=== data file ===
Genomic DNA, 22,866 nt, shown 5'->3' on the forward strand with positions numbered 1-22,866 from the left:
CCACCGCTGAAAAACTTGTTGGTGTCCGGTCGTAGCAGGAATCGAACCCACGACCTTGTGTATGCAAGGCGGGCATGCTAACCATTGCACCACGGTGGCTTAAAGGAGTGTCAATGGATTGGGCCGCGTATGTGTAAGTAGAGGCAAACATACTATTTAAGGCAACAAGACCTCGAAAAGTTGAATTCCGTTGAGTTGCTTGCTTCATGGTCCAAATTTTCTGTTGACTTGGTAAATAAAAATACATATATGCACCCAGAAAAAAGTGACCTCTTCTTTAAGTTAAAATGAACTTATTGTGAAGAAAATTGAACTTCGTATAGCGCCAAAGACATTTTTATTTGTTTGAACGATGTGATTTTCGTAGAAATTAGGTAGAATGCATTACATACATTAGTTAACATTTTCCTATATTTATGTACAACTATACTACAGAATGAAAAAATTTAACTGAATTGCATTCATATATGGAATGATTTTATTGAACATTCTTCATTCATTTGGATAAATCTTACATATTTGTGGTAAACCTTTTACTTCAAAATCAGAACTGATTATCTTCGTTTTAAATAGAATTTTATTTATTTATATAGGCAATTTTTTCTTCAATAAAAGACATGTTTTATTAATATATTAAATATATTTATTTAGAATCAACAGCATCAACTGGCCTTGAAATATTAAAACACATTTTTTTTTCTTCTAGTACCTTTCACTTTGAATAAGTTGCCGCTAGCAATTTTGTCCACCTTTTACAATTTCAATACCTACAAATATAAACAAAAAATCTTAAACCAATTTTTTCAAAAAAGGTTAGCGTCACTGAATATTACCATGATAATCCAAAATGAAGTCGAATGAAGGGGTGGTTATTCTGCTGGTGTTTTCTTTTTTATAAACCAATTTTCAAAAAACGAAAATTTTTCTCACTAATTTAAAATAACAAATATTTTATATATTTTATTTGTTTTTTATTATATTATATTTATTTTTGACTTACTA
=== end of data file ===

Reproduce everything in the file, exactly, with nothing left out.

Genomic DNA, 22,866 nt, shown 5'->3' on the forward strand with positions numbered 1-22,866 from the left:
CCACCGCTGAAAAACTTGTTGGTGTCCGGTCGTAGCAGGAATCGAACCCACGACCTTGTGTATGCAAGGCGGGCATGCTAACCATTGCACCACGGTGGCTTAAAGGAGTGTCAATGGATTGGGCCGCGTATGTGTAAGTAGAGGCAAACATACTATTTAAGGCAACAAGACCTCGAAAAGTTGAATTCCGTTGAGTTGCTTGCTTCATGGTCCAAATTTTCTGTTGACTTGGTAAATAAAAATACATATATGCACCCAGAAAAAAGTGACCTCTTCTTTAAGTTAAAATGAACTTATTGTGAAGAAAATTGAACTTCGTATAGCGCCAAAGACATTTTTATTTGTTTGAACGATGTGATTTTCGTAGAAATTAGGTAGAATGCATTACATACATTAGTTAACATTTTCCTATATTTATGTACAACTATACTACAGAATGAAAAAATTTAACTGAATTGCATTCATATATGGAATGATTTTATTGAACATTCTTCATTCATTTGGATAAATCTTACATATTTGTGGTAAACCTTTTACTTCAAAATCAGAACTGATTATCTTCGTTTTAAATAGAATTTTATTTATTTATATAGGCAATTTTTTCTTCAATAAAAGACATGTTTTATTAATATATTAAATATATTTATTTAGAATCAACAGCATCAACTGGCCTTGAAATATTAAAACACATTTTTTTTTCTTCTAGTACCTTTCACTTTGAATAAGTTGCCGCTAGCAATTTTGTCCACCTTTTACAATTTCAATACCTACAAATATAAACAAAAAATCTTAAACCAATTTTTTCAAAAAAGGTTAGCGTCACTGAATATTACCATGATAATCCAAAATGAAGTCGAATGAAGGGGTGGTTATTCTGCTGGTGTTTTCTTTTTTATAAACCAATTTTCAAAAAACGAAAATTTTTCTCACTAATTTAAAATAACAAATATTTTATATATTTTATTTGTTTTTTATTATATTATATTTATTTTTGACTTACTA